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Found 13 results

  1. I recently acquired a Daedalocrinus bellevillensis crinoid fossil plate from the Bobcaygeon formation of Brechin, Ontario. At the bottom of the plate is what appears to be an annelid worm fossil. It is segmented but the segmentation is nothing like the segmentation of any crinoid stems I have seen and is more similar in appearance to a modern earthworm; it also terminates with a point. It also has occurred to me that this might be a frond from a crinoid but I don't know what the terminations look like. Would anyone have any suggestions as to how I might identify this fossil? The picture doesn't do justice to it but the item of interest is the item crossing the crinoid stem. Any suggestions would be appreciated.
  2. Pleurocystites squamosus Billings, 1874

    From the album Invertebrates

    Pleurocystites squamosus Billings, 1874 Ordovician Bobcaygeon Formation Brechin Carden Ontario Canada
  3. Carabocrinus jewetti.JPG

    From the album Northern's inverts

  4. Eoleperditia fabulites.jpg

    From the album Northern's inverts

  5. Dendrocrinus.jpg

    From the album Northern's inverts

  6. Beloitoceras.jpg

    From the album Northern's inverts

  7. Periglyptocrinus billingsi.jpg

    From the album Northern's inverts

  8. Edriophus levis.jpg

    From the album Northern's inverts

  9. Ceraurinella.jpg

    From the album Northern's Trilobites

  10. Mystery Ontario crinoid

    I've posted this on FB, but a certain expert is rarely on there. This was the crinoid I found a few weeks ago that had everyone stumped at the time. Now, after my preliminary prep and then an hour or so of Malcolm's magic, none of us are any the wiser as to what it is. It's from Ontario's Ordovician Bobcaygeon formation and doesn't match anything in the local reference book. It seems as though the plates at the bottom are fairly distinctive so does anyone have any clue as to a possible identification????
  11. First Ebay Acquisition

    I was very happy to have my first ebay bid won and this plate was what I got. I've always wanted some fossils from the Lake Simcoe area but I never had the capacity to travel outside that far out of Toronto. Apparently there are two types of cystoids on this plate. This plate comes from the Upper Bobcaygeon formation, Ordovician period from Simcoe County, Ontario. It's a very different fauna from what can be found here in the bedrock of Toronto. Cystoids don't occur in the Georgian Bay formation. Paying for this plate took a bit of a hit on my wallet but I think I think it's worth it considering that I don't have anything like this in my collection.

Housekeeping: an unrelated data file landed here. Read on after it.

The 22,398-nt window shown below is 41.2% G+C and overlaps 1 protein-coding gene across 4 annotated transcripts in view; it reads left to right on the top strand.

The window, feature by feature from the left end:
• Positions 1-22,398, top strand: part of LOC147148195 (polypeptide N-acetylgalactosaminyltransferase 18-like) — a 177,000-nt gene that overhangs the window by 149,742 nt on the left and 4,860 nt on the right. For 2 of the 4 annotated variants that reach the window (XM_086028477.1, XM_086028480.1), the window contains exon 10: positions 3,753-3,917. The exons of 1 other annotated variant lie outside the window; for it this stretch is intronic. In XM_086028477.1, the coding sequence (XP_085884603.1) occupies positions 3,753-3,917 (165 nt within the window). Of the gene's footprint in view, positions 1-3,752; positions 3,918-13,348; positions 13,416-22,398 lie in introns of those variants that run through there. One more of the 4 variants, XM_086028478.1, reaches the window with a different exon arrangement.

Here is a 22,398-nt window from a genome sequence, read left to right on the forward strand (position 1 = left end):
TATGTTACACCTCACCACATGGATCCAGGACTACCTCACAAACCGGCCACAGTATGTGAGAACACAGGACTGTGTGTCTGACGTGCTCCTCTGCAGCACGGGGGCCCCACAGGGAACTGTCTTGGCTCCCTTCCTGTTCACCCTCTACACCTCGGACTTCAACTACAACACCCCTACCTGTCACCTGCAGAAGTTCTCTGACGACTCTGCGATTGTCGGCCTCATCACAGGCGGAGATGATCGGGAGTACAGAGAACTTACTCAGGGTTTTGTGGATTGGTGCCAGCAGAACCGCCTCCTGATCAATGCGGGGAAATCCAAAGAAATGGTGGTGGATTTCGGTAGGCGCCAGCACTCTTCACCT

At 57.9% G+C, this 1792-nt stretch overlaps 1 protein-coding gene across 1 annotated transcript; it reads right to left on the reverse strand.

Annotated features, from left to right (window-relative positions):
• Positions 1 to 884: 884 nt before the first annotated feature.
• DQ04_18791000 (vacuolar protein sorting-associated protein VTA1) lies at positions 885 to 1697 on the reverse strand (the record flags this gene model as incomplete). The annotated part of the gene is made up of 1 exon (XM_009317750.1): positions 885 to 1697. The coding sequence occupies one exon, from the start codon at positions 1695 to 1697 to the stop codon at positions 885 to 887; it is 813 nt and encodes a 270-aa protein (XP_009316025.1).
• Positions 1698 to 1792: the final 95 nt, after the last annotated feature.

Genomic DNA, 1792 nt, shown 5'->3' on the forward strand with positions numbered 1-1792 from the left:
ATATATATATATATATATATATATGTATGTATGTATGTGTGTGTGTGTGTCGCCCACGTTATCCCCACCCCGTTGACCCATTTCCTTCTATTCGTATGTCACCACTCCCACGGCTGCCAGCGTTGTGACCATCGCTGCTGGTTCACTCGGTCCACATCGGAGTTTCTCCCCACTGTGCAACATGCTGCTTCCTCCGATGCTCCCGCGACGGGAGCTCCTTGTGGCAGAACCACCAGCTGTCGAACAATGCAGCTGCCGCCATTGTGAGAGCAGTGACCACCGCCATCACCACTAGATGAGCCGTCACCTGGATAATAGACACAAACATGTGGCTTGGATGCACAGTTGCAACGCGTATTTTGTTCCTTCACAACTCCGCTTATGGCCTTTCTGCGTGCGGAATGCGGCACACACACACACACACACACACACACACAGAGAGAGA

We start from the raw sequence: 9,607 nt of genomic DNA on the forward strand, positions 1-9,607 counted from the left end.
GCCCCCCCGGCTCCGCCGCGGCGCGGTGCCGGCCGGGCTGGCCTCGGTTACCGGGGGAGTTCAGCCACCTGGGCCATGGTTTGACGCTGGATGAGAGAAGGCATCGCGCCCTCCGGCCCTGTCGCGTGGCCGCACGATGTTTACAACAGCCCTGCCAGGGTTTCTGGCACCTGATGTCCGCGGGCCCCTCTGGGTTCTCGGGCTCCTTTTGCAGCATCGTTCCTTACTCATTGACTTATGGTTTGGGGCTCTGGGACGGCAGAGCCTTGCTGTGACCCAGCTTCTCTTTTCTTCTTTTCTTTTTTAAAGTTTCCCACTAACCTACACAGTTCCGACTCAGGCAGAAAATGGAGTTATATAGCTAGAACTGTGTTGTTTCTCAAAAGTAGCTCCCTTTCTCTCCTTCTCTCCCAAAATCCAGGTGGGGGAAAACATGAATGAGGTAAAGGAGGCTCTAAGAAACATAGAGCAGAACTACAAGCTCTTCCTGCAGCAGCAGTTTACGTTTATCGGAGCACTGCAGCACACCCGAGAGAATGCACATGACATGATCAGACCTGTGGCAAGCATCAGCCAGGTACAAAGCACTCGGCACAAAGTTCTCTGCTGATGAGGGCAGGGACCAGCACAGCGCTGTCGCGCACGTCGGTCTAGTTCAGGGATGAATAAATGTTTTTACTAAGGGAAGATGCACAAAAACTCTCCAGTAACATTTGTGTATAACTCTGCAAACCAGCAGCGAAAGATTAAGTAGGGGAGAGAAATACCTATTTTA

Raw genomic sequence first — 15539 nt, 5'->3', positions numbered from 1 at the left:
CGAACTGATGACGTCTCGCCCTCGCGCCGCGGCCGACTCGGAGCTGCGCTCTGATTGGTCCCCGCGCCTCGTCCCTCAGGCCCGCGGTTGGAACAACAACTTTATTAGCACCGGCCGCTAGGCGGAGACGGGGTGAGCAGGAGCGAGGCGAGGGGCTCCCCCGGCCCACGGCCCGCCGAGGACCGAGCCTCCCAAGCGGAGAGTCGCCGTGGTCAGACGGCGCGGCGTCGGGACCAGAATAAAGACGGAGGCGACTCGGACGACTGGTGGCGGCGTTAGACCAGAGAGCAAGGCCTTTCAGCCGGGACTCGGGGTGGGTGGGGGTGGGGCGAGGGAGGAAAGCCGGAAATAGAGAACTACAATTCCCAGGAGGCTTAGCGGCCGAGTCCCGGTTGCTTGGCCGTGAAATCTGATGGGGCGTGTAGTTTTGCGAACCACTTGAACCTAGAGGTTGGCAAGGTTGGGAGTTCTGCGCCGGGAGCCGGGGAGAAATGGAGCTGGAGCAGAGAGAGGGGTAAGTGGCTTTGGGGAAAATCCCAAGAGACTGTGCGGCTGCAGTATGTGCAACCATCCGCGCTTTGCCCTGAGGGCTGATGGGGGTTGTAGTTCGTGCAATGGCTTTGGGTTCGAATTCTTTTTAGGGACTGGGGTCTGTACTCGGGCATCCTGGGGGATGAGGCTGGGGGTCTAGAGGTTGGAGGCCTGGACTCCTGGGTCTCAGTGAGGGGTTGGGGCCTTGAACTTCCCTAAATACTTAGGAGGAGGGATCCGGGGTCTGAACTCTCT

12. A Little extra Baggage

    Sometimes you get a very pleasant surprise when you get your finds home and start prepping. I was very fortunate to find two relatively complete Amecystis laevis this Saturday October 31, 2015 up at the JD Quarry near Lake Simcoe, Ontario , Canada. They most likely came out of the very top part of the BobCaygeon formation as they were both found in a recently created pile and not in situ. If not it was from the very bottom of the Verulam This picture because of the lighting used came out a bit blue. I am not the best photographer around. The specimen is on an 85mm * 66mm matrix and is 79 mm long from tip of arm to tip of tail (about 3.1 inches) . The theca on the amecystis is 17mm wide by 22 mm long. The Amecystis is a dorsal orientation. The edrio is approximately 6 mm in diameter. I believe this to be a Amecytis laevis (Raymond) by the way Thanks for the correction Kevin (Northern Sharks) there are definitely no pore rhombohedrons on this specimen. It is a shame that the Amecystis and the edrio both have some slight damage to them from the quarry blasting. But they are still very good specimens. The amecystis is fairly well inflated and nicely colored. Here is a better picture showing the true coloring. But to my surprise it has a very nice attached travelling companion in a edrioasteroid which I believe to be an Isorophusella incondita. What makes this super interesting and probably quite rare is the fact that the edrio is attached to the amecystis and may well have been there when the amecystis was alive. I wonder if anyone else has ever come across this particular association. Edrios are often found attached to brachiopods in this locality. This was prepped using 40 micron dolomite under a zoom scope at 22 PSI using a Comco .018 high precision nozzle on a Comco air abrasion unit.
  13. Just A Little Ring

    Just a quick post because this is somewhat of a rarity. About three weeks ago I was hunting fossils in my favorite Ordovician location up here in Ontario Canada with a few friends including Northern Sharks and I found my first ever cyclocystoid. I cannot tell you how many 1000s of crinoid stems I have thought for a split second might be a cyclocystoid or edrioastroid. Finally picked up the real thing...... not an imposter. The segmentation in the ring is the giveaway. This one is in quite a good state of preservation and has had an initial prep under the scope with air abrasion. (40 micron dolomite 22 PSI and .018 nozzle). I may still clean up the center a bit more at a lower PSI and use finer abrasive (22 micron and a smaller nozzle .010) . The fossil is 14mm across. I have not seen one of these found at that locality in person but am aware of two other specimens. One of the other specimens was slightly smaller than this one. A very experienced collector at that site indicated that this was one of the rarest fossils to come out of that location. I am quite pleased with it and it will become part of my personal collection as this is a new species for me at that location.
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